The remains of a crocodile killed by wildlife officers have been found to contain “items of relevance” in the search for a Far North Queensland publican who went missing while fishing on Saturday.
- Kevin Darmody, 65, disappeared while fishing along the Kennedy River on Saturday
- Wildlife officers shot two crocodiles just upstream of where the publican was last seen
- The suspected attack happened in Lakefield (Rinyirru) National Park, a declared crocodile conservation area
Two crocodiles, which measured 4.1 metres and 2.8m, were shot dead about 1.5 kilometres from where Kevin Darmody was last seen at Kennedy Bend in the Lakefield (Rinyirru) National Park.
Authorities believe Mr Darmody, 65, of Laura, may have been taken after going to the water’s edge to retrieve a fishing lure.
Police Inspector Mark Henderson said two groups were fishing at Kennedy Bend on the afternoon of Mr Darmody’s disappearance.
“They did shoo away the smaller crocodile when they arrived so they could fish and it appears a short time after that, we suspect, an attack has occurred,” he said.
The attack was not seen but the other fishermen reported hearing Mr Darmody yell, followed by a loud splash.
Crocs found in same place
Michael Joyce, the Department of Environment and Science’s manager of northern wildlife operations, said rangers killed the crocodiles “together … within 10 seconds of one another” on Monday night.
Mr Joyce said it was “disappointing” when people chose to take risks around water in crocodile country.
“I’ve fished at Kennedy Bend, as has [Mr Darmody] unfortunately in this case, and it is something you can do safely, but we all make mistakes,” Mr Joyce said.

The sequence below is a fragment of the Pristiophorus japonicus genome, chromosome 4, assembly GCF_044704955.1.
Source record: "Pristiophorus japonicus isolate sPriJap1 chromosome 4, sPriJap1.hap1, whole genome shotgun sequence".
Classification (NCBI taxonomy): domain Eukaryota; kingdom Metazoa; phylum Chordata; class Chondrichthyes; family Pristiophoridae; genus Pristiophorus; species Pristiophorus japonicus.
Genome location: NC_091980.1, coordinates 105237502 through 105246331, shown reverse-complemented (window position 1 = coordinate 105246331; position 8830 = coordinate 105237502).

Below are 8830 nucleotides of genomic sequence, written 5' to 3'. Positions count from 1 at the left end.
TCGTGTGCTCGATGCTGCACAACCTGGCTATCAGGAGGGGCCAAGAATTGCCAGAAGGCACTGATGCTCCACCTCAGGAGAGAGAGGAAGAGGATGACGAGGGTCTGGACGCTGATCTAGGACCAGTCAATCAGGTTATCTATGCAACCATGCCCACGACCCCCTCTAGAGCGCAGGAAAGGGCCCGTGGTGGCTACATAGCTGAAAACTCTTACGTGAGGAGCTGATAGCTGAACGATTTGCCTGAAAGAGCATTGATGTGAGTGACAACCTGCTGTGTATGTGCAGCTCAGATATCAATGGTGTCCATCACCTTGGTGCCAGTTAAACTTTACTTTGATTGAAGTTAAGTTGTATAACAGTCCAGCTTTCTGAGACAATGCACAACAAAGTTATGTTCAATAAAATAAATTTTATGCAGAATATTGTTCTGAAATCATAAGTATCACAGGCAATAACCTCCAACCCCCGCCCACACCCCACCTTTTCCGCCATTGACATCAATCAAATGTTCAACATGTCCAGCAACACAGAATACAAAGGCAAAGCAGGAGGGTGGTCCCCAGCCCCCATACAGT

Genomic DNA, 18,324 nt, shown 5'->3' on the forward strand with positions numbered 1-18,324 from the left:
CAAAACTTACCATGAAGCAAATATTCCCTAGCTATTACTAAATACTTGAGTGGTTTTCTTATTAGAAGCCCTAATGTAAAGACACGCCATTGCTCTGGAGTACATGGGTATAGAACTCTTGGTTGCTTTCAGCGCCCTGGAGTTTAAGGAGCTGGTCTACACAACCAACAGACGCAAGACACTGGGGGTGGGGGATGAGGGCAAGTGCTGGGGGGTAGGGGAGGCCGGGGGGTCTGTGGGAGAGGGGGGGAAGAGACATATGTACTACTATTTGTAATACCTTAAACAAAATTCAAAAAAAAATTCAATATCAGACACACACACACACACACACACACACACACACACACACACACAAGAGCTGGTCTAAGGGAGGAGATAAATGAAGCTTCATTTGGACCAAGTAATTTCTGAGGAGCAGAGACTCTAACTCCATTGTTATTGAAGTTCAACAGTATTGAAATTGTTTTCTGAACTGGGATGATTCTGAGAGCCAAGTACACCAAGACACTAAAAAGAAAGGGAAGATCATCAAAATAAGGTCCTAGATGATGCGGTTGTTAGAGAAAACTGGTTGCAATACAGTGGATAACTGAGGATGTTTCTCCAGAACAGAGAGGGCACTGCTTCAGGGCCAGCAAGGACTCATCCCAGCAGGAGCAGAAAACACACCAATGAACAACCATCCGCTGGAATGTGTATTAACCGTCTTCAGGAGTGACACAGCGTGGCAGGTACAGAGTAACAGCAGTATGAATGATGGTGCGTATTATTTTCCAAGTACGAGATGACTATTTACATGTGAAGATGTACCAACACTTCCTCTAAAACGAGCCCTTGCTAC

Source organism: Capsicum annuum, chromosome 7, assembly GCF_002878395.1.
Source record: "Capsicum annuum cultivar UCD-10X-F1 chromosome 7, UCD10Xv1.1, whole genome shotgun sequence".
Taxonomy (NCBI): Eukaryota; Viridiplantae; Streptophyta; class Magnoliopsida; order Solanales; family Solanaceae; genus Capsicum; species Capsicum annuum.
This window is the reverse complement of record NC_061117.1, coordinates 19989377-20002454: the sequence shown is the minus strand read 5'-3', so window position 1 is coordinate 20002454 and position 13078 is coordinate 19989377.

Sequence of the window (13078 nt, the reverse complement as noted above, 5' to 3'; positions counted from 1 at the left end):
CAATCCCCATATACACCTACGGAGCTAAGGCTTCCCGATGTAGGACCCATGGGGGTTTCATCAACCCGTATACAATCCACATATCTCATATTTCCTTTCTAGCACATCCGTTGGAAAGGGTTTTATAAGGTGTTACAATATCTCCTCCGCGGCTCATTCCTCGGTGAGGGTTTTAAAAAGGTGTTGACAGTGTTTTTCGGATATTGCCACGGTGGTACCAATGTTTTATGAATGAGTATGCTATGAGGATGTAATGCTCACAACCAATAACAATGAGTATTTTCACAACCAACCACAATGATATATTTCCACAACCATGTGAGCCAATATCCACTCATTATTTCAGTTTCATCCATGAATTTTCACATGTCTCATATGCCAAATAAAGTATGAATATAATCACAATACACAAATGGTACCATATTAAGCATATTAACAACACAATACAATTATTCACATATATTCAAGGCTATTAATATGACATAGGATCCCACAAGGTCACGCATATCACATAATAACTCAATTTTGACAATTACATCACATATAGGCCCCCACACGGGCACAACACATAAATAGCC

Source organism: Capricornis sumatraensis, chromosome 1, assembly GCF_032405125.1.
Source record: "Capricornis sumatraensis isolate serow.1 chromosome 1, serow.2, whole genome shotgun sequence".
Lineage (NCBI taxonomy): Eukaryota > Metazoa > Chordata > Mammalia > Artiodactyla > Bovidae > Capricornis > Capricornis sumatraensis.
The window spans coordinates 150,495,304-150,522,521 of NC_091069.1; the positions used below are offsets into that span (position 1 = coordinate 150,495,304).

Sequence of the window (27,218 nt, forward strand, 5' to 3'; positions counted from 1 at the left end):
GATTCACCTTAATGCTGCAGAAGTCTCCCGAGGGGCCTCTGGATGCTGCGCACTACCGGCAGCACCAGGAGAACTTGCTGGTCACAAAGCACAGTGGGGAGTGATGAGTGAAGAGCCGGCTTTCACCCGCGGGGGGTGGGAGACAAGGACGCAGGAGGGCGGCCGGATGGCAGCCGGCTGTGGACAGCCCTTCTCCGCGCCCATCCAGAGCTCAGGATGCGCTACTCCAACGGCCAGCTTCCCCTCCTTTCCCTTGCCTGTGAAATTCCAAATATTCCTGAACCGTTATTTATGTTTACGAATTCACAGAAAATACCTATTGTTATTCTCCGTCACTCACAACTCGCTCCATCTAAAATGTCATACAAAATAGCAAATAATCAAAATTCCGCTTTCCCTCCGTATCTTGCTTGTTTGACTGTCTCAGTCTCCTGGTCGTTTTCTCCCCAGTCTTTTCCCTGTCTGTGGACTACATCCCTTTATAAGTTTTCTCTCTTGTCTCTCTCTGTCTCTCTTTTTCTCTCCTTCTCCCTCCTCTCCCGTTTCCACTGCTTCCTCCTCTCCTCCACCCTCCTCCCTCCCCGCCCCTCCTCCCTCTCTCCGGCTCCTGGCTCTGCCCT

“I think to be vigilant when you’re fishing, making sure you’ve got a buddy with you, those things, will go a long way, keeping back from the bank.”
“A lure is not worth your life.
“If you’re in water, and especially if you’re in Lakefield — which is declared specifically for crocodile conservation — you should expect crocodiles in that water.”
A known croc haunt
Kennedy Bend is known as a good spot for barramundi near the edge of the main road through Lakefield National Park.
But anglers who fish there regularly say it is notorious for the presence of many crocodiles, including one about 4 metres long.
“Steve Irwin used to let trouble crocodiles go there years ago,” Cameron McDougall, a recreational fisherman from Cooktown, said.
“There’s one that we know pretty well there that, over the years I’ve said, ‘This crocodile is going to eat someone one day’ because he’ll follow you up and sit right at the bank.
“I’ve seen him eating ducks, right on the edge of the water.”
Mr McDougall, who runs a fishing channel on YouTube with friend and fellow Cooktown angler Connor Meldrum, said the pair would “rarely get anywhere near the water”.
“If I’m flicking near the water, I’m behind a tree or I’m at least three or four metres up the bank,” he said.
“If you keep moving, they’ve got to keep changing their positions and try to re-stalk you again.”
Police said a report would be prepared for the coroner once the necropsies on the crocodiles were completed.